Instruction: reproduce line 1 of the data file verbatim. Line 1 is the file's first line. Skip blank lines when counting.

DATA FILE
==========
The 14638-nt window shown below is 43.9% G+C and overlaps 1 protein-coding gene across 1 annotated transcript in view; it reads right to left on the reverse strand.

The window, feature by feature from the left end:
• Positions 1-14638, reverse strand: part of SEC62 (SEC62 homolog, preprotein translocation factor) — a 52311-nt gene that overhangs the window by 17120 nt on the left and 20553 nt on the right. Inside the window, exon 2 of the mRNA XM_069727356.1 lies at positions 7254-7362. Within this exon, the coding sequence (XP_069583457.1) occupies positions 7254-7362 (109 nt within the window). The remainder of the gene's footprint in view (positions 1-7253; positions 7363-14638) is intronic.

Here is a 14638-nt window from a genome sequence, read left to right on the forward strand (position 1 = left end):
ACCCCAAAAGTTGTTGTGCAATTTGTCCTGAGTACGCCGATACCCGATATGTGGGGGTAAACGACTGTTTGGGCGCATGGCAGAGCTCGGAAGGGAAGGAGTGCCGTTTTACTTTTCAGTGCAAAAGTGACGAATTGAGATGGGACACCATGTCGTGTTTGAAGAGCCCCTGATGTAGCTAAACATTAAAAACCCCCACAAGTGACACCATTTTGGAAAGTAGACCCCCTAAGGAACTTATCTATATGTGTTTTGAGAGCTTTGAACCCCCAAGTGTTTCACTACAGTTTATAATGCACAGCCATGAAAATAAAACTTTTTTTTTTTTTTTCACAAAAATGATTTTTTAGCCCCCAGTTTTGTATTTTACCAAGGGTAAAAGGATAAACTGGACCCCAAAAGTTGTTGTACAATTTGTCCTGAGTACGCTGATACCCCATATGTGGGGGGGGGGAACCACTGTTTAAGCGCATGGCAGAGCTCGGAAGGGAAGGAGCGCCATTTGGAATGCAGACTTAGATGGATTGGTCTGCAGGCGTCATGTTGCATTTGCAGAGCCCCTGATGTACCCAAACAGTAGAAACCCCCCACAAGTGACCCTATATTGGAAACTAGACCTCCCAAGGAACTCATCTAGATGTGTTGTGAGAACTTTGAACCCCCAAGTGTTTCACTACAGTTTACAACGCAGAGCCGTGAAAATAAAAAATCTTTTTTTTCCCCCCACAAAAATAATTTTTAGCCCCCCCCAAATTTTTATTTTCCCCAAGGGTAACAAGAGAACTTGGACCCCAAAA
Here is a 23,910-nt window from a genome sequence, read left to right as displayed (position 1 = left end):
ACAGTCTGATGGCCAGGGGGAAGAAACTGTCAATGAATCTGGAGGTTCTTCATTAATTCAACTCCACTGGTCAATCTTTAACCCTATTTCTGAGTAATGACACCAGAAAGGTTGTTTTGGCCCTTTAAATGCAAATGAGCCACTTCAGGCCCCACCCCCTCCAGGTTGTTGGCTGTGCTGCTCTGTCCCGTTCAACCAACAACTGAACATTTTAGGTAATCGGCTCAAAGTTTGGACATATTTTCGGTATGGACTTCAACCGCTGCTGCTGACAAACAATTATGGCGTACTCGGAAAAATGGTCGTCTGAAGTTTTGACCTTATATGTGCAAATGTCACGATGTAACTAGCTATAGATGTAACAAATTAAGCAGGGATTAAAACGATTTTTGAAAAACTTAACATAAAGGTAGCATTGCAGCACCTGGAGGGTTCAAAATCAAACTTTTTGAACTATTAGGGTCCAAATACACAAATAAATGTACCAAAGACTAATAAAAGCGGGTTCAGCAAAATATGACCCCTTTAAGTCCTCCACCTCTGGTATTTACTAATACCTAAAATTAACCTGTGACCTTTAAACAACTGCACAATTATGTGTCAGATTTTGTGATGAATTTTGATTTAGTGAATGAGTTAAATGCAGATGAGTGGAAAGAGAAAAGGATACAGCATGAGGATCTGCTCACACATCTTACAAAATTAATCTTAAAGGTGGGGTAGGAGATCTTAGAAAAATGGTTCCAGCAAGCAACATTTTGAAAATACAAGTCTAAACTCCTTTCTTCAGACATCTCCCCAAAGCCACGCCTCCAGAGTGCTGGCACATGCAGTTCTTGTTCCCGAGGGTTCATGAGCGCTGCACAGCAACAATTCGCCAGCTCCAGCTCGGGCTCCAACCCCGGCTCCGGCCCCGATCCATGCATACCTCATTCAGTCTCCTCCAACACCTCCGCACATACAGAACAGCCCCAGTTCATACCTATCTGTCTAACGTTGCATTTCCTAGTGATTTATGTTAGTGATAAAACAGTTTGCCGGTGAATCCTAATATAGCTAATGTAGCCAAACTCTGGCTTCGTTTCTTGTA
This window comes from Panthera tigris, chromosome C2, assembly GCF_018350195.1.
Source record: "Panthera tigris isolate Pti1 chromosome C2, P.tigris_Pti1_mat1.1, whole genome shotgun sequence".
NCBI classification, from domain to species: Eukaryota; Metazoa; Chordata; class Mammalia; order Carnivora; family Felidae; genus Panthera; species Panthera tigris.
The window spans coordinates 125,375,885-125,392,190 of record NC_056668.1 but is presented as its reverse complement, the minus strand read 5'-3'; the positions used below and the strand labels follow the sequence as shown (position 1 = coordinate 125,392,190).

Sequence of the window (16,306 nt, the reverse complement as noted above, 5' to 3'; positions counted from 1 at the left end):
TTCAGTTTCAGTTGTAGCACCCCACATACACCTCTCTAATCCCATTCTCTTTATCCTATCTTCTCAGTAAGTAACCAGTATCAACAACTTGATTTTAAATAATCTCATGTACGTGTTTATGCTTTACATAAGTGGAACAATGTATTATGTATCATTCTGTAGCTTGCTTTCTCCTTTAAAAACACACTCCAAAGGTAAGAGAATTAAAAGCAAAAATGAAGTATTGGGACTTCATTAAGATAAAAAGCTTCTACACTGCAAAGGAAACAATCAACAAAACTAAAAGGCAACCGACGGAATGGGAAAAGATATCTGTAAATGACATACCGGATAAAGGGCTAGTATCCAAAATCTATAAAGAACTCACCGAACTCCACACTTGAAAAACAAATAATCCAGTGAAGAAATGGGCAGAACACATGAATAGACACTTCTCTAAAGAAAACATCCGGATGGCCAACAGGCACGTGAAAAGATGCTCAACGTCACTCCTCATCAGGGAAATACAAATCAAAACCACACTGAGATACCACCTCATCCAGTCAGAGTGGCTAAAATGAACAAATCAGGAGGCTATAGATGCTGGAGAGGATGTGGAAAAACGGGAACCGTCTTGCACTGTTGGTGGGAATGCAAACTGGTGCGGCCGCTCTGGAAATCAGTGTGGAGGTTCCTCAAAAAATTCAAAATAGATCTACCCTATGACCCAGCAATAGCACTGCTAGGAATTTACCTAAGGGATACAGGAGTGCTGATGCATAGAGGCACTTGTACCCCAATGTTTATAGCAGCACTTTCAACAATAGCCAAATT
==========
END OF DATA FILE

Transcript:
The 14638-nt window shown below is 43.9% G+C and overlaps 1 protein-coding gene across 1 annotated transcript in view; it reads right to left on the reverse strand.